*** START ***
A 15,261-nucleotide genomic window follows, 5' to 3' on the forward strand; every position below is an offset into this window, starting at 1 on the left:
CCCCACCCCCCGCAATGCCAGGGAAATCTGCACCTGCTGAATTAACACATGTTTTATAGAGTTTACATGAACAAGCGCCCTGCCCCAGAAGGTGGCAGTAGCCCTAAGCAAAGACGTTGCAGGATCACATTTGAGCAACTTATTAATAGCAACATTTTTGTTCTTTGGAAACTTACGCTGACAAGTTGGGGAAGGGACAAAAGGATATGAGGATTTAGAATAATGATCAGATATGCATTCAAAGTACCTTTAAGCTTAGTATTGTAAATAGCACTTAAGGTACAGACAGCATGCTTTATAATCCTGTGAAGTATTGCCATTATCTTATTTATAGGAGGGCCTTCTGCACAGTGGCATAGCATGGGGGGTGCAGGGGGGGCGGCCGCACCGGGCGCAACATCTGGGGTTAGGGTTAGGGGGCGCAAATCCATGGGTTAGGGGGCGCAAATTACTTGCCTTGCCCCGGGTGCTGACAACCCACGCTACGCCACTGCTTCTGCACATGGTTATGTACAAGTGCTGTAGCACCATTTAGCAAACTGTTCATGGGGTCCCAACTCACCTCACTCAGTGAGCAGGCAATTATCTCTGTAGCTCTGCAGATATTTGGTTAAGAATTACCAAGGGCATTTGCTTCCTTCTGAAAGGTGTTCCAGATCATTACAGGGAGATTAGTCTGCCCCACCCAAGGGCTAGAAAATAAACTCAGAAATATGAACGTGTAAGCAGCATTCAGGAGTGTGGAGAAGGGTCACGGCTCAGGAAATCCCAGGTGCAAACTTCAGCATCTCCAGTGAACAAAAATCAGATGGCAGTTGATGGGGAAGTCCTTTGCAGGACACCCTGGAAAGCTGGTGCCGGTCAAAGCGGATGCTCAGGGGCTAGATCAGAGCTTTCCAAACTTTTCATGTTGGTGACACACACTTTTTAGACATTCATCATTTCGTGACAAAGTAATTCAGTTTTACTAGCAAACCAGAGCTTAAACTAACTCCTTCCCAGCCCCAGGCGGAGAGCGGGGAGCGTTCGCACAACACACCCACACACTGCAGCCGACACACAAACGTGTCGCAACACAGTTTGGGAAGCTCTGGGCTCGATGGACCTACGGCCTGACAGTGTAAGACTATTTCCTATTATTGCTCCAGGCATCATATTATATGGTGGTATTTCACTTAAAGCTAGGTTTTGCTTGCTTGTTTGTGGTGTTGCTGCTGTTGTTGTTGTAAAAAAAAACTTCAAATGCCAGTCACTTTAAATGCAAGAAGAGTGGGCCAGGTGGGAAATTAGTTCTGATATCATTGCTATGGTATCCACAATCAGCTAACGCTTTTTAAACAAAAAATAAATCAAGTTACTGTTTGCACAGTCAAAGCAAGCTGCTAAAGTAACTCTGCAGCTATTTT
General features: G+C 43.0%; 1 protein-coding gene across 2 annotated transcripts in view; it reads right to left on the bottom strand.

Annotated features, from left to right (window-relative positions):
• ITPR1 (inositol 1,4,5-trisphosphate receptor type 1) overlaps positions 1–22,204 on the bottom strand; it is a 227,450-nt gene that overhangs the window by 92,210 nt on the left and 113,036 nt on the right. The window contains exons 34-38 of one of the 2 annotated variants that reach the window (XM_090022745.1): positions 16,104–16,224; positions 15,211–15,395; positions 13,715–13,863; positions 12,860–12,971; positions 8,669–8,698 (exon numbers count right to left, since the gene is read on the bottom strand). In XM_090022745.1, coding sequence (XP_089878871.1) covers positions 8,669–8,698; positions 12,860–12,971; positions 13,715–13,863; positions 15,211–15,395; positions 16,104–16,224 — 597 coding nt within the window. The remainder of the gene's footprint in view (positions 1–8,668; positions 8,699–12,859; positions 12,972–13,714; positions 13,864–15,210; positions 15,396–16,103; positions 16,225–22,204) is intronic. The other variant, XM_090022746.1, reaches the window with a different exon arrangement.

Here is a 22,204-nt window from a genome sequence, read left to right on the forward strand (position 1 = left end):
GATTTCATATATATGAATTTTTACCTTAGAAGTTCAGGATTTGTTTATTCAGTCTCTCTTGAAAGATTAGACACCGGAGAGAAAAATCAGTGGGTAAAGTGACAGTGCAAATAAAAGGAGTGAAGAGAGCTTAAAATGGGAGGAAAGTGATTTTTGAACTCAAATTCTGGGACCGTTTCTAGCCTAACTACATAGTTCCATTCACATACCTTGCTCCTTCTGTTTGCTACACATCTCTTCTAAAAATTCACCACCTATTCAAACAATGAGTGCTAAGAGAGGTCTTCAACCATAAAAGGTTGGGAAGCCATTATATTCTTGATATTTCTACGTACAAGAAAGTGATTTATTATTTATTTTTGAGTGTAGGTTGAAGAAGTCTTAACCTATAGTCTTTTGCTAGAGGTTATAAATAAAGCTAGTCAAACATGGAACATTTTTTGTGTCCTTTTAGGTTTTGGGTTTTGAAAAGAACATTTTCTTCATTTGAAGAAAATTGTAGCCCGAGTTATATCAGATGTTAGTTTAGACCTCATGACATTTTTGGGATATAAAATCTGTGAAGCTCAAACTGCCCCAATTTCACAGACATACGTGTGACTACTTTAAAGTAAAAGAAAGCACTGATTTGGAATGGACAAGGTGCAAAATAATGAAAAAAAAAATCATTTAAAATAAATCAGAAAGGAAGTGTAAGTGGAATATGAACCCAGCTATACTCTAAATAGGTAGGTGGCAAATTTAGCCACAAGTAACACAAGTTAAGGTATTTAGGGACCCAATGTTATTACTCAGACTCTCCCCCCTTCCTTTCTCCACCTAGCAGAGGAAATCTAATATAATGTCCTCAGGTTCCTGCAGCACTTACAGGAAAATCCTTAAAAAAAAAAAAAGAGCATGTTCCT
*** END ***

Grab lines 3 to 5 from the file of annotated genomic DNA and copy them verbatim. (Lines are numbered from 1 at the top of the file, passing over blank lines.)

General features: G+C 43.0%; 1 protein-coding gene across 2 annotated transcripts in view; it reads right to left on the bottom strand.

Annotated features, from left to right (window-relative positions):
• ITPR1 (inositol 1,4,5-trisphosphate receptor type 1) overlaps positions 1–22,204 on the bottom strand; it is a 227,450-nt gene that overhangs the window by 92,210 nt on the left and 113,036 nt on the right. The window contains exons 34-38 of one of the 2 annotated variants that reach the window (XM_090022745.1): positions 16,104–16,224; positions 15,211–15,395; positions 13,715–13,863; positions 12,860–12,971; positions 8,669–8,698 (exon numbers count right to left, since the gene is read on the bottom strand). In XM_090022745.1, coding sequence (XP_089878871.1) covers positions 8,669–8,698; positions 12,860–12,971; positions 13,715–13,863; positions 15,211–15,395; positions 16,104–16,224 — 597 coding nt within the window. The remainder of the gene's footprint in view (positions 1–8,668; positions 8,699–12,859; positions 12,972–13,714; positions 13,864–15,210; positions 15,396–16,103; positions 16,225–22,204) is intronic. The other variant, XM_090022746.1, reaches the window with a different exon arrangement.